Game 1 2 3 4 5 6 7 8 9 10 11 12 13 14 15 16 17 18 19 20 21 22 23 24 Colors W B W B W B W B W B W B W B W B W B W B W B W B Variant 1 1 2 2 3 3 1 1 2 3 3 2 1 1 3 3 2 2 1 3 3 1 2 2
and then the sequence repeats. Thus, the player who played White in the first game will alternate between being the first player to play White in the two games played with the asymmetrical variant and being the first player to play Black in a pair of successive games played with the asymmetrical variant.
In order to maintain this alternation, the asymmetrical variant, Variant 3, is played in games 5 and 6, or 4 and 5, or 3 and 4, or 2 and 3, of a group of 6 games, but not in games 1 and 2 of such a group.
In the alternative rule for Snake Chess, Pawn promotion is always conventional, and the Man never appears on the chessboard.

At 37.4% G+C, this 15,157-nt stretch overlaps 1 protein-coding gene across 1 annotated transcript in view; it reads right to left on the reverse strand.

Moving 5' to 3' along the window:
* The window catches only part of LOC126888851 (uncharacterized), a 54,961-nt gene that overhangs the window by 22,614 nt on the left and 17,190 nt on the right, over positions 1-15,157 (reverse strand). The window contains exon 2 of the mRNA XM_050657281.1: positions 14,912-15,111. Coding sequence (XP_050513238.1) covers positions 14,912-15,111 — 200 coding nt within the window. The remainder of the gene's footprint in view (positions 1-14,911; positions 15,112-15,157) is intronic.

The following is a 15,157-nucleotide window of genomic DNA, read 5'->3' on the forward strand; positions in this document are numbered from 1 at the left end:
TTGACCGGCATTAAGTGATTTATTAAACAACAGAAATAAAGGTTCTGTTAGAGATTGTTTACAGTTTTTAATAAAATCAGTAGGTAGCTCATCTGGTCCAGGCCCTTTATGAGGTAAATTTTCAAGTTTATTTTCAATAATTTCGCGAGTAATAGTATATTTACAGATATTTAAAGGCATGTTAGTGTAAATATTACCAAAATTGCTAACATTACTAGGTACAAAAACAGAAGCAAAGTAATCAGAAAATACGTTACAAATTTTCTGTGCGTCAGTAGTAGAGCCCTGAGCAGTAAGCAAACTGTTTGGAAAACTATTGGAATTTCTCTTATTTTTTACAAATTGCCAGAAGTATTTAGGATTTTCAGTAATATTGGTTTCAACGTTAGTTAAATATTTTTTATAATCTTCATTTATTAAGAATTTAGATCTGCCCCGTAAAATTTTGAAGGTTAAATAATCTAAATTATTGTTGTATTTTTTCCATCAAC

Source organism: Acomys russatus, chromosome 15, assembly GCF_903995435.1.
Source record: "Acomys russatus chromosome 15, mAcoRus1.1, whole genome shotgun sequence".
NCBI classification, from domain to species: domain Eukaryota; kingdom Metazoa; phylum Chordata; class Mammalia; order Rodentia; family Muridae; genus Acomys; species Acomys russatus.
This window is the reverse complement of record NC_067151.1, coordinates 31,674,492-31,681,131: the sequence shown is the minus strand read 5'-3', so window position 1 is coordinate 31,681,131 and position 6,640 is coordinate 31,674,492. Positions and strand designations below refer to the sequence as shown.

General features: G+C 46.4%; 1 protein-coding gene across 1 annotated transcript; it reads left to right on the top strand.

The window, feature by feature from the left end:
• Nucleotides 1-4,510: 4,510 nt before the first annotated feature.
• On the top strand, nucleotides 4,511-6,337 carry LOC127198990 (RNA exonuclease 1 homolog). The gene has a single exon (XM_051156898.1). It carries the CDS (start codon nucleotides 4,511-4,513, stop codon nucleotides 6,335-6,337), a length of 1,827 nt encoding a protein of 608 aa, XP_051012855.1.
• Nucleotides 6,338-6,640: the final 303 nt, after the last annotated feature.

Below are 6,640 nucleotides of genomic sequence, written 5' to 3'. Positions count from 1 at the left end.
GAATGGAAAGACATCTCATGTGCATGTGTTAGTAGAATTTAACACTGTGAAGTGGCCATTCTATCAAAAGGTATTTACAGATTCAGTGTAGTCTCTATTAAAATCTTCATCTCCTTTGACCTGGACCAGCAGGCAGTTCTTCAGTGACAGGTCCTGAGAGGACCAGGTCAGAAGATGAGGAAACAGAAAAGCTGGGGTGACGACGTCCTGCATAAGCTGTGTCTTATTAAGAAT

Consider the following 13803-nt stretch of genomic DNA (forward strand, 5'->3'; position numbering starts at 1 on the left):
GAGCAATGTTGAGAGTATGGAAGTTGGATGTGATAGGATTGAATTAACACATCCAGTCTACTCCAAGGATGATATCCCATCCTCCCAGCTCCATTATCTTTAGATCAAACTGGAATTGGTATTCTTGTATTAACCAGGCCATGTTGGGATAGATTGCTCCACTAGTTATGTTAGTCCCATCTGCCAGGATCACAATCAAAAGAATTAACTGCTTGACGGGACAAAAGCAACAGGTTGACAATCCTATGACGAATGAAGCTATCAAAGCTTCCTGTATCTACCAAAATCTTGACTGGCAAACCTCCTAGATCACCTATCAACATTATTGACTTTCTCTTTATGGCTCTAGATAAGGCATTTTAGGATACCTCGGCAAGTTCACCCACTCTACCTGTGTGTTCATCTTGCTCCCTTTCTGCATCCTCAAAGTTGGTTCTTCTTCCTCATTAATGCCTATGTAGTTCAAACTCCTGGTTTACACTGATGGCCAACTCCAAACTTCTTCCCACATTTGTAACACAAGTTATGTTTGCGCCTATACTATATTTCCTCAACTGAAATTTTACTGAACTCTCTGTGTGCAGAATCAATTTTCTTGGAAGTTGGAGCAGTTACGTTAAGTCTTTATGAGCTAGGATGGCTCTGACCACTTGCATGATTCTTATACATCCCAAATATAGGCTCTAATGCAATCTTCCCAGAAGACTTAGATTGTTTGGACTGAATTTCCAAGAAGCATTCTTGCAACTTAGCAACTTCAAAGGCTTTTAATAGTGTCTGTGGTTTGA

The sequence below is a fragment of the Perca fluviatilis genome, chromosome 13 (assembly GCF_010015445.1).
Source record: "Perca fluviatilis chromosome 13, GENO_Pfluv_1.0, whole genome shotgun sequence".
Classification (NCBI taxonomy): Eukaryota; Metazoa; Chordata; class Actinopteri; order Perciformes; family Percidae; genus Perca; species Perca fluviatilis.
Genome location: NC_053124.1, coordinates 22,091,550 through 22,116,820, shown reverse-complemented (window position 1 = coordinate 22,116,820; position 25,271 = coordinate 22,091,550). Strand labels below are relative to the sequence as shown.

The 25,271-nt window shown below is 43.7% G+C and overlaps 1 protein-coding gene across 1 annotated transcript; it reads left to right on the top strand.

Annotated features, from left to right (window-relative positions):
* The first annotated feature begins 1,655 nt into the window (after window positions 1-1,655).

The Snake can be captured in the conventional fashion by replacement by a Pawn or a King, so two of the three other exceptions to its immunity from capture still apply.
However, there is also one additional to capture a Snake. Any piece, except a Pawn or King, can capture a Snake, but not by replacement - instead, other pieces may capture a snake by custodian capture. This capture may be along orthogonal or diagonal lines.
Thus, when the opponent's Snake is adjacent to one of your own pieces, you may capture that Snake by moving a piece of yours to the square that is exactly on the opposite side of the Snake from that piece of yours.
Note that a Snake may move itself between two of your pieces without being captured thereby.
This form of capture is more difficult to arrange than replacement capture, sufficiently so that the Snake is still a powerful and threatening piece, but since it can be carried out by almost any piece, the difficulty of capturing a Snake is reduced to what may be a more reasonable level.